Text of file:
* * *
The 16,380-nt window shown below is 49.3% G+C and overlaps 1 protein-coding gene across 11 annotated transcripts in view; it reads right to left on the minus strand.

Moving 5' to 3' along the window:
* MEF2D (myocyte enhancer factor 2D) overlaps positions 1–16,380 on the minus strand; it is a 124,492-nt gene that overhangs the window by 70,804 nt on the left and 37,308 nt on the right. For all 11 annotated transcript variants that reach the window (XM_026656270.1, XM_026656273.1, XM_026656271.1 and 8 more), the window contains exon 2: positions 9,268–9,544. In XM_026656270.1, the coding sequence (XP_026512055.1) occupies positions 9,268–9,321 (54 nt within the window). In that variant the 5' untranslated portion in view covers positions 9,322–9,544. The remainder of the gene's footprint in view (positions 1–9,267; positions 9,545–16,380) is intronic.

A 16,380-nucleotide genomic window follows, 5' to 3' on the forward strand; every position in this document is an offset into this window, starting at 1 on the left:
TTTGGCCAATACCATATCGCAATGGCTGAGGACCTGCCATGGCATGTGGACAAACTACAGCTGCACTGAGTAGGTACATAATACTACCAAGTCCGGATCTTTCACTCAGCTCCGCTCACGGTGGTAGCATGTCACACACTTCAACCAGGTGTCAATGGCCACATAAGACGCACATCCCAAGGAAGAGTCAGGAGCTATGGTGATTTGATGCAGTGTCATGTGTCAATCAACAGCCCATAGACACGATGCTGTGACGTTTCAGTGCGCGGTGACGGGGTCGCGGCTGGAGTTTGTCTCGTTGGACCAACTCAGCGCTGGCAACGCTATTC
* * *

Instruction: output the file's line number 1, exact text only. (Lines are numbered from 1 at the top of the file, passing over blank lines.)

The 16,380-nt window shown below is 49.3% G+C and overlaps 1 protein-coding gene across 11 annotated transcripts in view; it reads right to left on the minus strand.